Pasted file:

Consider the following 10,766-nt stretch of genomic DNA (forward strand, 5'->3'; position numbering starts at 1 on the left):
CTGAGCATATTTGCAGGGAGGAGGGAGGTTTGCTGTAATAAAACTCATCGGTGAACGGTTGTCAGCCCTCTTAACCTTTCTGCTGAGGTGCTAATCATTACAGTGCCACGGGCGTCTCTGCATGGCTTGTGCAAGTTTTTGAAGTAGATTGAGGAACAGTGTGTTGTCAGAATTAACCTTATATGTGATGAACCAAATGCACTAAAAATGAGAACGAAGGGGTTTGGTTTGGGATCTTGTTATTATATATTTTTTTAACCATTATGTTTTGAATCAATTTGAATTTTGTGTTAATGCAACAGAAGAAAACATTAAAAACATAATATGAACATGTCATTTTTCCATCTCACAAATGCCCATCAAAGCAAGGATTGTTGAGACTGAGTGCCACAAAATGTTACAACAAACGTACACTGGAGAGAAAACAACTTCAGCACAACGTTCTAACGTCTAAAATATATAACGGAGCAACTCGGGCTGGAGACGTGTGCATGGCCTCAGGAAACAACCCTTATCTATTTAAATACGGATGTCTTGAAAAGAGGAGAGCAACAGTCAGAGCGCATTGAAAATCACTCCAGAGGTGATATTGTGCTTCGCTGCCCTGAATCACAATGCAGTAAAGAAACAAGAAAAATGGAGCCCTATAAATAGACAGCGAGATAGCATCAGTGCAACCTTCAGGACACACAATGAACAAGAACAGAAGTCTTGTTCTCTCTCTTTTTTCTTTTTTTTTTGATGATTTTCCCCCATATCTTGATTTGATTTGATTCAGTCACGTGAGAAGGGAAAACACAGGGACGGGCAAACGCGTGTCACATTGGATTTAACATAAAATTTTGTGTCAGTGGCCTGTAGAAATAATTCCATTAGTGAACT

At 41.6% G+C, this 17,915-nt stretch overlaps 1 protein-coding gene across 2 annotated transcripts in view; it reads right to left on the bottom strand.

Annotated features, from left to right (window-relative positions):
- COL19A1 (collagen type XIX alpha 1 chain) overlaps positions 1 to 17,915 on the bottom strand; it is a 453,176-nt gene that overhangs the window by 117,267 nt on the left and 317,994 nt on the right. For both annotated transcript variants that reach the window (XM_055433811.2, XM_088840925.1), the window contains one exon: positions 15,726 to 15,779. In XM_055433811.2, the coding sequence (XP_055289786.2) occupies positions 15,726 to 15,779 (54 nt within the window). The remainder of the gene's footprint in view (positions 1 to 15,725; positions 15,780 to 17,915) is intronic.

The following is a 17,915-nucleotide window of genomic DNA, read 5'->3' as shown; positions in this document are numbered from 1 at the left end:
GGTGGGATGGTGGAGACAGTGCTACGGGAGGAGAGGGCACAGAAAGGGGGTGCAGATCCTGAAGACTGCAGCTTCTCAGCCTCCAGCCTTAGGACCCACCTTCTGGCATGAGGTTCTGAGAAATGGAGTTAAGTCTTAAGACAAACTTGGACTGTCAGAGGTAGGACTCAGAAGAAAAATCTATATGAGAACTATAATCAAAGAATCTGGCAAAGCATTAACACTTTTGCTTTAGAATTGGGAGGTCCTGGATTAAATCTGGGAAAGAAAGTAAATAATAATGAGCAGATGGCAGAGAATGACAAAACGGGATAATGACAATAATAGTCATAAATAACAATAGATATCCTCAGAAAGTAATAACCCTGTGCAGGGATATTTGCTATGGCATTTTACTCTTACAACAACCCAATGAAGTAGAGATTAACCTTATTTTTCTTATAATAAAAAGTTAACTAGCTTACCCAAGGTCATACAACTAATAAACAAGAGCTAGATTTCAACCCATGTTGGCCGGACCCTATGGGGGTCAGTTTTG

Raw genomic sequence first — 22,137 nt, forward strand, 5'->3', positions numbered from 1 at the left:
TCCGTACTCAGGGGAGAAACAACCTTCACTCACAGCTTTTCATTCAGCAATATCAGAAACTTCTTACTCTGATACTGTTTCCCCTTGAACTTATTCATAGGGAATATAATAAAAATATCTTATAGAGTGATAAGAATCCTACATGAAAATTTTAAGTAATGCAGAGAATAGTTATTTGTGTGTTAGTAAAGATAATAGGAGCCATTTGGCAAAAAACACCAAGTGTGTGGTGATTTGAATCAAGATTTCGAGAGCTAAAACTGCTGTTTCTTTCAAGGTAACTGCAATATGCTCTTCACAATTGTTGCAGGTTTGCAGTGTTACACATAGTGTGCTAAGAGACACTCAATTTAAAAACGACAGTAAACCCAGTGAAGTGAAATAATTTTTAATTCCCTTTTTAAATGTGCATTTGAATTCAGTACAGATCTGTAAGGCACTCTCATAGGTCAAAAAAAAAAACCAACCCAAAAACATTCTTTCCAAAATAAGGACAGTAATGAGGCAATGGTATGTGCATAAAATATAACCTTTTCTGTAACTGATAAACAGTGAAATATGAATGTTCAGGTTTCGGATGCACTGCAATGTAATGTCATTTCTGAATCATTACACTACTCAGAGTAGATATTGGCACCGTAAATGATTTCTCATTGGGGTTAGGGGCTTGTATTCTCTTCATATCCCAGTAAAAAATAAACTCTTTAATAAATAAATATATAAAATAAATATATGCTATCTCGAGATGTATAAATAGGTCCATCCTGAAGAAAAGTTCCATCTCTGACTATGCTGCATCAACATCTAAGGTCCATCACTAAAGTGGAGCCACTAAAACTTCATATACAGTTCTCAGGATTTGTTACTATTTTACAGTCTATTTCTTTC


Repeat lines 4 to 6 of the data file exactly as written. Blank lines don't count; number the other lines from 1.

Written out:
Annotated features, from left to right (window-relative positions):
- COL19A1 (collagen type XIX alpha 1 chain) overlaps positions 1 to 17,915 on the bottom strand; it is a 453,176-nt gene that overhangs the window by 117,267 nt on the left and 317,994 nt on the right. For both annotated transcript variants that reach the window (XM_055433811.2, XM_088840925.1), the window contains one exon: positions 15,726 to 15,779. In XM_055433811.2, the coding sequence (XP_055289786.2) occupies positions 15,726 to 15,779 (54 nt within the window). The remainder of the gene's footprint in view (positions 1 to 15,725; positions 15,780 to 17,915) is intronic.

The following is a 17,915-nucleotide window of genomic DNA, read 5'->3' as shown; positions in this document are numbered from 1 at the left end: